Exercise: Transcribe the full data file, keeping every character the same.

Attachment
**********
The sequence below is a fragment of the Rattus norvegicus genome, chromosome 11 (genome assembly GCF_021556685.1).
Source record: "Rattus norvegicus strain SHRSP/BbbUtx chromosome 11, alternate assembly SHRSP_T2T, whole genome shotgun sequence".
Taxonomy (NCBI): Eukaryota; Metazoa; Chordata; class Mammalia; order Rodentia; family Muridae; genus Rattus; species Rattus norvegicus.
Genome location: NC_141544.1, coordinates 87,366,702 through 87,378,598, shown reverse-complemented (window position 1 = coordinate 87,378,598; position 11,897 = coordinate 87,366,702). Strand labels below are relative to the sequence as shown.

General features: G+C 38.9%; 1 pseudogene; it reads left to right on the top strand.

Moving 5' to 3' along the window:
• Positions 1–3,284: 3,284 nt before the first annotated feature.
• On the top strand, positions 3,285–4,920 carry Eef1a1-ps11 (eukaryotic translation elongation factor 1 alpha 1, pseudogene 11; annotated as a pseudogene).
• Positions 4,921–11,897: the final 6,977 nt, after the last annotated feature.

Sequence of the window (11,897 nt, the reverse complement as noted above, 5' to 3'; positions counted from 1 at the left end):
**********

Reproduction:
The sequence below is a fragment of the Rattus norvegicus genome, chromosome 11 (genome assembly GCF_021556685.1).
Source record: "Rattus norvegicus strain SHRSP/BbbUtx chromosome 11, alternate assembly SHRSP_T2T, whole genome shotgun sequence".
Taxonomy (NCBI): Eukaryota; Metazoa; Chordata; class Mammalia; order Rodentia; family Muridae; genus Rattus; species Rattus norvegicus.
Genome location: NC_141544.1, coordinates 87,366,702 through 87,378,598, shown reverse-complemented (window position 1 = coordinate 87,378,598; position 11,897 = coordinate 87,366,702). Strand labels below are relative to the sequence as shown.

General features: G+C 38.9%; 1 pseudogene; it reads left to right on the top strand.

Moving 5' to 3' along the window:
• Positions 1–3,284: 3,284 nt before the first annotated feature.
• On the top strand, positions 3,285–4,920 carry Eef1a1-ps11 (eukaryotic translation elongation factor 1 alpha 1, pseudogene 11; annotated as a pseudogene).
• Positions 4,921–11,897: the final 6,977 nt, after the last annotated feature.

Sequence of the window (11,897 nt, the reverse complement as noted above, 5' to 3'; positions counted from 1 at the left end):